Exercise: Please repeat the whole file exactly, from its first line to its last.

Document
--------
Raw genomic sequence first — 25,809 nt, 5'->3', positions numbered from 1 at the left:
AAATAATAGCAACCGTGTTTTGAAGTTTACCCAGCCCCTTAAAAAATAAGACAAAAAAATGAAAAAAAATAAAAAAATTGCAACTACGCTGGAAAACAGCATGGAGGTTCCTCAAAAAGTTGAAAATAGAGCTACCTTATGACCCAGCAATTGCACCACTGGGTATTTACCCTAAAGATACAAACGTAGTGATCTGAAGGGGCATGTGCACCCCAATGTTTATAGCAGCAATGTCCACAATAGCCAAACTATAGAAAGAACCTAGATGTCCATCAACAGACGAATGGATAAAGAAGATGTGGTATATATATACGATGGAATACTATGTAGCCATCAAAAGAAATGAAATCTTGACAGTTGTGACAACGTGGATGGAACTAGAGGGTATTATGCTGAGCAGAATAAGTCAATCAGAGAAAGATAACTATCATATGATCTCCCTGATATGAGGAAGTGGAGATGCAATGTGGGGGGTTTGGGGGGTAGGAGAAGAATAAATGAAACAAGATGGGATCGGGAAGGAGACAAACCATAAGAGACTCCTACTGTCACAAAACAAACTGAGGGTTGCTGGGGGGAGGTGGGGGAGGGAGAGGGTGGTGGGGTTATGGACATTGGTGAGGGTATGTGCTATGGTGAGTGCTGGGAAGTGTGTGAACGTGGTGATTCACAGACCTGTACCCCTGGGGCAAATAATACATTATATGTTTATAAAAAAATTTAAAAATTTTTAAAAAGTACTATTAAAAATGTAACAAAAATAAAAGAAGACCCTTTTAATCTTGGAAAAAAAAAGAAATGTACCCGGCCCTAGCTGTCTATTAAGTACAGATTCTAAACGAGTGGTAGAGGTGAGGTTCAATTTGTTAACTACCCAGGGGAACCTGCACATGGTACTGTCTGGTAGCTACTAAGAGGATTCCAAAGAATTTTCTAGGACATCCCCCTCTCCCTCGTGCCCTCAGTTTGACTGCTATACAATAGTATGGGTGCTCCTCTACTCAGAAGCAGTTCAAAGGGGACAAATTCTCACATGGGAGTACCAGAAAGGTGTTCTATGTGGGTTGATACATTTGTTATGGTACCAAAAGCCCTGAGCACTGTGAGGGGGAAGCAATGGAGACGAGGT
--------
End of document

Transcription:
Raw genomic sequence first — 25,809 nt, 5'->3', positions numbered from 1 at the left:
AAATAATAGCAACCGTGTTTTGAAGTTTACCCAGCCCCTTAAAAAATAAGACAAAAAAATGAAAAAAAATAAAAAAATTGCAACTACGCTGGAAAACAGCATGGAGGTTCCTCAAAAAGTTGAAAATAGAGCTACCTTATGACCCAGCAATTGCACCACTGGGTATTTACCCTAAAGATACAAACGTAGTGATCTGAAGGGGCATGTGCACCCCAATGTTTATAGCAGCAATGTCCACAATAGCCAAACTATAGAAAGAACCTAGATGTCCATCAACAGACGAATGGATAAAGAAGATGTGGTATATATATACGATGGAATACTATGTAGCCATCAAAAGAAATGAAATCTTGACAGTTGTGACAACGTGGATGGAACTAGAGGGTATTATGCTGAGCAGAATAAGTCAATCAGAGAAAGATAACTATCATATGATCTCCCTGATATGAGGAAGTGGAGATGCAATGTGGGGGGTTTGGGGGGTAGGAGAAGAATAAATGAAACAAGATGGGATCGGGAAGGAGACAAACCATAAGAGACTCCTACTGTCACAAAACAAACTGAGGGTTGCTGGGGGGAGGTGGGGGAGGGAGAGGGTGGTGGGGTTATGGACATTGGTGAGGGTATGTGCTATGGTGAGTGCTGGGAAGTGTGTGAACGTGGTGATTCACAGACCTGTACCCCTGGGGCAAATAATACATTATATGTTTATAAAAAAATTTAAAAATTTTTAAAAAGTACTATTAAAAATGTAACAAAAATAAAAGAAGACCCTTTTAATCTTGGAAAAAAAAAGAAATGTACCCGGCCCTAGCTGTCTATTAAGTACAGATTCTAAACGAGTGGTAGAGGTGAGGTTCAATTTGTTAACTACCCAGGGGAACCTGCACATGGTACTGTCTGGTAGCTACTAAGAGGATTCCAAAGAATTTTCTAGGACATCCCCCTCTCCCTCGTGCCCTCAGTTTGACTGCTATACAATAGTATGGGTGCTCCTCTACTCAGAAGCAGTTCAAAGGGGACAAATTCTCACATGGGAGTACCAGAAAGGTGTTCTATGTGGGTTGATACATTTGTTATGGTACCAAAAGCCCTGAGCACTGTGAGGGGGAAGCAATGGAGACGAGGT